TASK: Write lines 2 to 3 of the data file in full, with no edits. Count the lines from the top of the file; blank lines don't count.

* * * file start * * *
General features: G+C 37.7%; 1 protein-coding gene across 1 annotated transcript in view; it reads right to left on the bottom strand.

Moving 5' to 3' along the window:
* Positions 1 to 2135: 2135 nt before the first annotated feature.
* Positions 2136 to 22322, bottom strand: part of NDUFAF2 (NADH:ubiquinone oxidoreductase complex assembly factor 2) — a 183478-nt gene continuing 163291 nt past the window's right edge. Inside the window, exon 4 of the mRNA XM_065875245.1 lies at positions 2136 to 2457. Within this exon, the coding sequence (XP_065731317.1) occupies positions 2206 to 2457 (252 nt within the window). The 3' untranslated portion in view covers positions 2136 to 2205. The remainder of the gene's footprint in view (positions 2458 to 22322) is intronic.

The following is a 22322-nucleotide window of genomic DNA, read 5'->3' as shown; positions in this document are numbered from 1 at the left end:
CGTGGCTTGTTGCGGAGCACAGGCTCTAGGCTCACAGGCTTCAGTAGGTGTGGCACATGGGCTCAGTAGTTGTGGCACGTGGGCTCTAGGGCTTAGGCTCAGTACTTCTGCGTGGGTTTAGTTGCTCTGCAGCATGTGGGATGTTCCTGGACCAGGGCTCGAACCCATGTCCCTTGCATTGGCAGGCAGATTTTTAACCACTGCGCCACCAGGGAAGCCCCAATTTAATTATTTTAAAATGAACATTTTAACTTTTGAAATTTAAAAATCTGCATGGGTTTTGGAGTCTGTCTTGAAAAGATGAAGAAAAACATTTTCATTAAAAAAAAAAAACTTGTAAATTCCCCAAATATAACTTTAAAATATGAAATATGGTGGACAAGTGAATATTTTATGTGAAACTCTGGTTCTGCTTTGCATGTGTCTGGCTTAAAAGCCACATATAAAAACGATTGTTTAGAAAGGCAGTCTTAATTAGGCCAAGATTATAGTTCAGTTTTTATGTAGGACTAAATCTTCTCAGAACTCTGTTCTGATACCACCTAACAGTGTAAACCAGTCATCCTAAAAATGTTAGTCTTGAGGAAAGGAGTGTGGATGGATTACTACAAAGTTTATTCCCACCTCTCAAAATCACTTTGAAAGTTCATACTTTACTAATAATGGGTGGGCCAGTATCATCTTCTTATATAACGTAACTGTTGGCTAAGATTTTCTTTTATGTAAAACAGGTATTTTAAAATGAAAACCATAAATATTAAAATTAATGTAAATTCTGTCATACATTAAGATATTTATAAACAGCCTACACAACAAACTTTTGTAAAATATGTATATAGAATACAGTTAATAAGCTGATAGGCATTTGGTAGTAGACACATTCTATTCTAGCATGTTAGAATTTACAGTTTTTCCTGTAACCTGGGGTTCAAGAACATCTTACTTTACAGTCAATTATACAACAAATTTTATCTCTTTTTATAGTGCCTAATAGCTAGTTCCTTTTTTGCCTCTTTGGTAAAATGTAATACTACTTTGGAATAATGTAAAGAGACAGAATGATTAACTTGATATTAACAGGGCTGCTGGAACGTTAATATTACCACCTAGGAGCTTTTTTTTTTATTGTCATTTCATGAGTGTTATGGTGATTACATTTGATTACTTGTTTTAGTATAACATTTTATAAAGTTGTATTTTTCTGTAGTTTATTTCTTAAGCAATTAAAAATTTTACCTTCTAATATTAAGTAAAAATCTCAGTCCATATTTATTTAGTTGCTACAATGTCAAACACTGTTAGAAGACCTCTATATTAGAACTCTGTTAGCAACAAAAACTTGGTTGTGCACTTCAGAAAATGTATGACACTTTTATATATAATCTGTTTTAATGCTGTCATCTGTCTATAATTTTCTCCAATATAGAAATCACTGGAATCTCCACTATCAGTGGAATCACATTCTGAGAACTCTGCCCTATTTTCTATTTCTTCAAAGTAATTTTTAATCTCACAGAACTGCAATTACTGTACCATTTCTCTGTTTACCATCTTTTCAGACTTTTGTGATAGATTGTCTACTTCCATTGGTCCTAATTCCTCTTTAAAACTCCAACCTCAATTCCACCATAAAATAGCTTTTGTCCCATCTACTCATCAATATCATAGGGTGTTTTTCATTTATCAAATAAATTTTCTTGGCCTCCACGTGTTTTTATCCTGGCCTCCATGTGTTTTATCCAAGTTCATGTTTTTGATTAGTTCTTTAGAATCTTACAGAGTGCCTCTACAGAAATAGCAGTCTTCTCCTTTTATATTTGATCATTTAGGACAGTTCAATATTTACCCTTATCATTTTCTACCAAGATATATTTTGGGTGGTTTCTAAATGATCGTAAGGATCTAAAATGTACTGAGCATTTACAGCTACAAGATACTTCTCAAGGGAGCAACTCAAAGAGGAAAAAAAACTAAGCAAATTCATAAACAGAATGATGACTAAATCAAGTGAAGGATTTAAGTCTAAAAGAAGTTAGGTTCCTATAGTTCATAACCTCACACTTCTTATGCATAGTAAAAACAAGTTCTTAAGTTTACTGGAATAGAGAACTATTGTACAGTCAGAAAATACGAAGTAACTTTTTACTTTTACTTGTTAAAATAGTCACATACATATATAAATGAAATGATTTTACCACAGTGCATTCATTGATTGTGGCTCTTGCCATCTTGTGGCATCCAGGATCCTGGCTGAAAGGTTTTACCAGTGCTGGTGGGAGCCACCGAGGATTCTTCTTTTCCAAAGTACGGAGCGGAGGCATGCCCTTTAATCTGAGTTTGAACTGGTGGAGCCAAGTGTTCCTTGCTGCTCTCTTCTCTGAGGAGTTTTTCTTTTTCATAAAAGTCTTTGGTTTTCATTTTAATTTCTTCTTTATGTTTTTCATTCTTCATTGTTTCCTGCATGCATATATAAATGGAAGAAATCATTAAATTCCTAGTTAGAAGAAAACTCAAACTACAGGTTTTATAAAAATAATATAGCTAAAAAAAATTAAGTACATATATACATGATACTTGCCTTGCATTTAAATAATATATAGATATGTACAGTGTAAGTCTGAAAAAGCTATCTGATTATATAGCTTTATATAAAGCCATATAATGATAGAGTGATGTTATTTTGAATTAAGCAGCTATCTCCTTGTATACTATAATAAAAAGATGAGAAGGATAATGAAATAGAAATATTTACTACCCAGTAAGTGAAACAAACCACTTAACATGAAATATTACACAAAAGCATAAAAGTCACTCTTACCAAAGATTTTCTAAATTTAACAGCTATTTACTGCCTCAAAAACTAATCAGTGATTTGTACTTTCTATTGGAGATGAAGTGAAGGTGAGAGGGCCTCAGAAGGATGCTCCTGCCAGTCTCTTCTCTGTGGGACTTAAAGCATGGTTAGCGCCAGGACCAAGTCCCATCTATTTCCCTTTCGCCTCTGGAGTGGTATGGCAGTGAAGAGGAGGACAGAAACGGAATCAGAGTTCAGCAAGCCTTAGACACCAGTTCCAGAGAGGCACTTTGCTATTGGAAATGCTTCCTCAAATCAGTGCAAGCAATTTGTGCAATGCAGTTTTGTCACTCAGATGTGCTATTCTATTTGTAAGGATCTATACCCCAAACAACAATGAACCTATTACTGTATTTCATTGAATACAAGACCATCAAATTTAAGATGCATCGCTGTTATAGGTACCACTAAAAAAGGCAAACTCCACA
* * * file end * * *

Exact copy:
Moving 5' to 3' along the window:
* Positions 1 to 2135: 2135 nt before the first annotated feature.